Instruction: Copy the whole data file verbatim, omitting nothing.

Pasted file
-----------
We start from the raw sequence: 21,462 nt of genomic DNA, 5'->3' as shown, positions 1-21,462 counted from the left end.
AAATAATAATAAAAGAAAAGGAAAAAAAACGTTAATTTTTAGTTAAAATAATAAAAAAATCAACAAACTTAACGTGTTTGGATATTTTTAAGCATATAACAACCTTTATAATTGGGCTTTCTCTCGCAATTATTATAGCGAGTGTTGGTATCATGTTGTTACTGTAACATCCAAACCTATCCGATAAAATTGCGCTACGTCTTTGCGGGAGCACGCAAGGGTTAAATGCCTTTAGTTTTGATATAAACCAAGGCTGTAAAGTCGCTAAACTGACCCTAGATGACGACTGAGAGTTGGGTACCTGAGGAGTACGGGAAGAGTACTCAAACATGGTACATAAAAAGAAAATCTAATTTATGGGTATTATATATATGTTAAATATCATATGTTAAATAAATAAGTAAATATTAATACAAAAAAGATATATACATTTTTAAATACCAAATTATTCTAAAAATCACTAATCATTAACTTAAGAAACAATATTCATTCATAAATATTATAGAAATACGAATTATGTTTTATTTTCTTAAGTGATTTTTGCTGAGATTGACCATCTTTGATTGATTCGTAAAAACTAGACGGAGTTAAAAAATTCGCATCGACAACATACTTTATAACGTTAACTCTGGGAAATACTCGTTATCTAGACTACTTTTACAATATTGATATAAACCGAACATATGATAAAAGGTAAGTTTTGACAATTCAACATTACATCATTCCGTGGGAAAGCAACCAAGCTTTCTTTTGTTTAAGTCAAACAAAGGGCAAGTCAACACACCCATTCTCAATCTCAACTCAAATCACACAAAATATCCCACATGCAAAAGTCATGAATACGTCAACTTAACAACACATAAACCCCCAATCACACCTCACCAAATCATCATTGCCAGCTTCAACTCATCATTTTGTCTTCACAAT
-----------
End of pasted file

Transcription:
We start from the raw sequence: 21,462 nt of genomic DNA, 5'->3' as shown, positions 1-21,462 counted from the left end.
AAATAATAATAAAAGAAAAGGAAAAAAAACGTTAATTTTTAGTTAAAATAATAAAAAAATCAACAAACTTAACGTGTTTGGATATTTTTAAGCATATAACAACCTTTATAATTGGGCTTTCTCTCGCAATTATTATAGCGAGTGTTGGTATCATGTTGTTACTGTAACATCCAAACCTATCCGATAAAATTGCGCTACGTCTTTGCGGGAGCACGCAAGGGTTAAATGCCTTTAGTTTTGATATAAACCAAGGCTGTAAAGTCGCTAAACTGACCCTAGATGACGACTGAGAGTTGGGTACCTGAGGAGTACGGGAAGAGTACTCAAACATGGTACATAAAAAGAAAATCTAATTTATGGGTATTATATATATGTTAAATATCATATGTTAAATAAATAAGTAAATATTAATACAAAAAAGATATATACATTTTTAAATACCAAATTATTCTAAAAATCACTAATCATTAACTTAAGAAACAATATTCATTCATAAATATTATAGAAATACGAATTATGTTTTATTTTCTTAAGTGATTTTTGCTGAGATTGACCATCTTTGATTGATTCGTAAAAACTAGACGGAGTTAAAAAATTCGCATCGACAACATACTTTATAACGTTAACTCTGGGAAATACTCGTTATCTAGACTACTTTTACAATATTGATATAAACCGAACATATGATAAAAGGTAAGTTTTGACAATTCAACATTACATCATTCCGTGGGAAAGCAACCAAGCTTTCTTTTGTTTAAGTCAAACAAAGGGCAAGTCAACACACCCATTCTCAATCTCAACTCAAATCACACAAAATATCCCACATGCAAAAGTCATGAATACGTCAACTTAACAACACATAAACCCCCAATCACACCTCACCAAATCATCATTGCCAGCTTCAACTCATCATTTTGTCTTCACAAT